Ringworm is not really a “worm.”
"Ringworm" is the common name given to a fungal infection of the superficial layers of the skin, hair and nails. Ringworm infections can occur in humans and in all domesticated species of animals. The name comes from the classical appearance of the round, red, raised 'ring' marking the boundary of inflammation in people infected with the disease. The common name of ringworm is somewhat misleading, in that it is not an infection caused by a worm, and the infected areas can be flaky and greasy rather than circular.
The most common cause of ringworm is a type of dermatophyte, called Microsporum canis this species is infectious to cats, dogs and man. The medical term for ringworm is dermatophytosis. People who live in environments where ringworm spores are concentrated, like catteries, can develop ringworm lesions on their skin.
Ringworm can be disguised as something else
Ringworm can be challenging to detect in cats, since the lesions of ringworm may be very mild or even undetectable. Many cats diagnosed with “allergies” will actually be infected with ringworm fungi. Ringworm fungi feed on a protein called keratin that is found in the dead outer layers of the skin, hair and nails. Scaling in the depths of the hair coat may be the only visible indicator of ringworm infection in cats. Some cats may have round thickened patches of skin with hair loss. Hair loss (alopecia) occurs when the spores infect the hair shafts, resulting in broken hairs. In cats, the main sites for these lesions are the skin on the head, chest, forelegs and along the ridge of the back. These lesions are not usually itchy. Occasionally, infection of the claws known as onychomycosis may occur. The claws become rough, pitted, and develop a scaly base; they may ultimately become deformed. Ringworm may sometimes cause a more generalized disease where a much larger area of the body is affected, often seen as patchy hair loss. Some cats, especially longhaired breeds, may have ringworm without any clinical signs or hair loss. This condition is known as an asymptomatic carrier state. These cats may infect other animals or people, especially in shelter or multi-cat environments, without caregivers suspecting they may be infected.
Ringworm is highly contagious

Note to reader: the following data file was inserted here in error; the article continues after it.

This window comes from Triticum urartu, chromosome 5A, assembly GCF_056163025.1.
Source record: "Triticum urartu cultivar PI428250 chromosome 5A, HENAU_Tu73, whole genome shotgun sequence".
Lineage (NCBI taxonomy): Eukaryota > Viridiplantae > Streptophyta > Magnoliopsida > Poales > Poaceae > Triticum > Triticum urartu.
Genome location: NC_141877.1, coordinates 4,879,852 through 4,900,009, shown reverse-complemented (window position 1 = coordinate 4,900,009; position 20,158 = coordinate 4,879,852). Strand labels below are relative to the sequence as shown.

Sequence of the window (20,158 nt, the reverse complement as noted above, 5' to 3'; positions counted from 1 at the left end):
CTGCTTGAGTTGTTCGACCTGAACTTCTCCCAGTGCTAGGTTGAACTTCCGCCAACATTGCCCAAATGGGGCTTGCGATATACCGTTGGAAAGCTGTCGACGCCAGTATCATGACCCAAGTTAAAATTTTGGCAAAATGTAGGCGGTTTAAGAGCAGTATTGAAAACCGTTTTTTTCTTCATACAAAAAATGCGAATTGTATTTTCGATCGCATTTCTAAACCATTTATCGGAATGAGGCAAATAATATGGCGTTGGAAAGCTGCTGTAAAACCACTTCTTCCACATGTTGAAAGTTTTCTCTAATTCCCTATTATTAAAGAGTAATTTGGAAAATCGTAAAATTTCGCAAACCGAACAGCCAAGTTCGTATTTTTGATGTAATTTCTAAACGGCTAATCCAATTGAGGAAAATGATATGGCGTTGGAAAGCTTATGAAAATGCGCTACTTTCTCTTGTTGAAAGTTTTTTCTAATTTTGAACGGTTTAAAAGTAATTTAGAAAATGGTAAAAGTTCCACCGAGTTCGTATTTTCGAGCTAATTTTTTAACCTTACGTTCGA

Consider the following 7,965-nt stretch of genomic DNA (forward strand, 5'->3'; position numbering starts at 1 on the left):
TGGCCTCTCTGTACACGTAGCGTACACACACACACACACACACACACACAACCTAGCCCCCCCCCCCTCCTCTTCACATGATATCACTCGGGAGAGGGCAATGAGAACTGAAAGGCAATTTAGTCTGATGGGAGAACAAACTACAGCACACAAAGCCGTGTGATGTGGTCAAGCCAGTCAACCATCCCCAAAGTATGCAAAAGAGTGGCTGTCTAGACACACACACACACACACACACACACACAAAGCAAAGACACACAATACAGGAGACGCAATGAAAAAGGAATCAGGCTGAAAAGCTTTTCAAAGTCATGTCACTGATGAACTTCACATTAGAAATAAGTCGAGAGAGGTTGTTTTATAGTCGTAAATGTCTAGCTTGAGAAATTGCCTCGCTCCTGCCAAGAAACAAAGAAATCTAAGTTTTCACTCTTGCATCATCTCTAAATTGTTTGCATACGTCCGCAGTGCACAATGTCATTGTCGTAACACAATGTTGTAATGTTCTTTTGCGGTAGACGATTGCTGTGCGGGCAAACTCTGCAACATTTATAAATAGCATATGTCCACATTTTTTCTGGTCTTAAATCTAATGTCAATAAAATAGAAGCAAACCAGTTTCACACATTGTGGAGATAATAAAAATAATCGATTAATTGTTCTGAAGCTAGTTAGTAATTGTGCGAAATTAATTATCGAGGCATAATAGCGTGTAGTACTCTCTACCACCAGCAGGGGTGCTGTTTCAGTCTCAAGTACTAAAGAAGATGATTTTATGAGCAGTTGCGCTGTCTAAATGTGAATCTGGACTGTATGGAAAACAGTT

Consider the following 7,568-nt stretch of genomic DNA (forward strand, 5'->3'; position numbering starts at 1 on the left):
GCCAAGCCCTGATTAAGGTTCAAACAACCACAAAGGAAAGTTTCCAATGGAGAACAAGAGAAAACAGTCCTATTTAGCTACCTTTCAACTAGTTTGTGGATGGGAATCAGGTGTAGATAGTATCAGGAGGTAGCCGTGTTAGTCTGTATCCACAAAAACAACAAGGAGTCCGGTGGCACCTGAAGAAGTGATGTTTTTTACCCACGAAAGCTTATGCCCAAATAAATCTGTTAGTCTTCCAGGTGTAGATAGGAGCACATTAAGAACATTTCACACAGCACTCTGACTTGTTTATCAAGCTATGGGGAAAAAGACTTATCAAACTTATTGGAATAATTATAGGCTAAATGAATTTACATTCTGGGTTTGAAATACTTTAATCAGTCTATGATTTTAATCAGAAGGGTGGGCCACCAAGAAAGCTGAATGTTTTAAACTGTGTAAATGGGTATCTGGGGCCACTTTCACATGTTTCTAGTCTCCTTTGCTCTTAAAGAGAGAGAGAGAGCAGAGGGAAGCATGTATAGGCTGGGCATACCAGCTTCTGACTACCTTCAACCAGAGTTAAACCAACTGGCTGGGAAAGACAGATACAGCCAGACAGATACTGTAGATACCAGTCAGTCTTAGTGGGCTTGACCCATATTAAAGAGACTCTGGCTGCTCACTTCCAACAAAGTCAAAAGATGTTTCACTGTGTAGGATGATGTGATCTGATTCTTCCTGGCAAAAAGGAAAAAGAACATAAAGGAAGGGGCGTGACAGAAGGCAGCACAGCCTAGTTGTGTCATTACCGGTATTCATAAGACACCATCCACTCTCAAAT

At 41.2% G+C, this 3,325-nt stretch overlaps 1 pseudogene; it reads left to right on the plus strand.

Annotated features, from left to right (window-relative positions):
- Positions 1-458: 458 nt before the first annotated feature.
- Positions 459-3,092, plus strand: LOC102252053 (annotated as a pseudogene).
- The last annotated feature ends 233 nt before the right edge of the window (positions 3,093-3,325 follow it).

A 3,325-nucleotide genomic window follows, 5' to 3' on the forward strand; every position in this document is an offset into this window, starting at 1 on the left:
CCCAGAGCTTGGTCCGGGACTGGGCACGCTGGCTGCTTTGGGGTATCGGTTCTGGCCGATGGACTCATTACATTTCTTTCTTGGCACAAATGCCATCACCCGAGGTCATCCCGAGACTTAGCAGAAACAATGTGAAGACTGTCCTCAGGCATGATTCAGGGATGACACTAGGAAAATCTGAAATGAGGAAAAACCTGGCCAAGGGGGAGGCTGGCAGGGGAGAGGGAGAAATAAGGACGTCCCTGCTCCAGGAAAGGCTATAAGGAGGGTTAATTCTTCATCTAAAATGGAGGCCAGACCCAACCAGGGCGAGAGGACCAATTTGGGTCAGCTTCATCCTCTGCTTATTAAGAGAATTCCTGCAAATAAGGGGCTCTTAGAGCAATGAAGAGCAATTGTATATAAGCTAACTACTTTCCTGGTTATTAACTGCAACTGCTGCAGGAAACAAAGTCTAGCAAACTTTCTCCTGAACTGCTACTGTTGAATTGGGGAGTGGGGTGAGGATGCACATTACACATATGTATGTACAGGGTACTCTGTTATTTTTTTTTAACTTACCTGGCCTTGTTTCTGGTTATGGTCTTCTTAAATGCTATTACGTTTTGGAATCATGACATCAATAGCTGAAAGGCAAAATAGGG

Ringworm is contagious and transmission occurs by direct contact with the fungus or the spores. It may be passed by direct contact with an infected animal or person, or by handling contaminated objects or touching contaminated surfaces. The fungal spores may remain dormant on combs, brushes, food bowls, furniture, bedding, carpet or other environmental surfaces for many months (reportedly up to 18 months). Spores may be killed with a solution of chlorine bleach and water (one pint of chlorine bleach (500 ml) in a gallon of water (4 liters), or a dilution of 1:10 to 1:100), where it is feasible to use it. Contact with ringworm fungus does not always result in an infection. The amount of environmental contamination is an important factor in the development of a ringworm infection, as is the age of the exposed person or animal. Healthy adult humans usually are resistant to infection unless there is a break in the skin such as a scratch. Elderly people, young children, and adults with immune system weaknesses or skin sensitivities are especially susceptible to ringworm infection. The incubation period between exposure to ringworm fungus and the development of ringworm lesions usually ranges from seven to fourteen days; some cases may take up to 21 days before signs of infection develop. How is a ringworm infection diagnosed? The majority of cases of feline ringworm caused by M. canis will glow with a yellow-green fluorescence when the skin and coat are examined in a dark room under a special ultraviolet lamp called a Wood's lamp. However, not all cases show clear fluorescence and some other dermatophytes like Trychophyton mentagrophytes do not fluoresce. Some skin ointments and other materials will fluoresce and may give a false positive result. Wood's Lamp Showing Fluorescense on a Cat's nose infected with ringworm The preferred method for diagnosing ringworm in cats is by culture of the fungus in a laboratory. For this, samples of hair and skin scrapings are taken. A positive culture can sometimes be confirmed within a couple of days, but in some cases the fungal spores may be slow to grow, and culture results can take up to four weeks, meaning that a suspected case cannot be called negative for at least a month.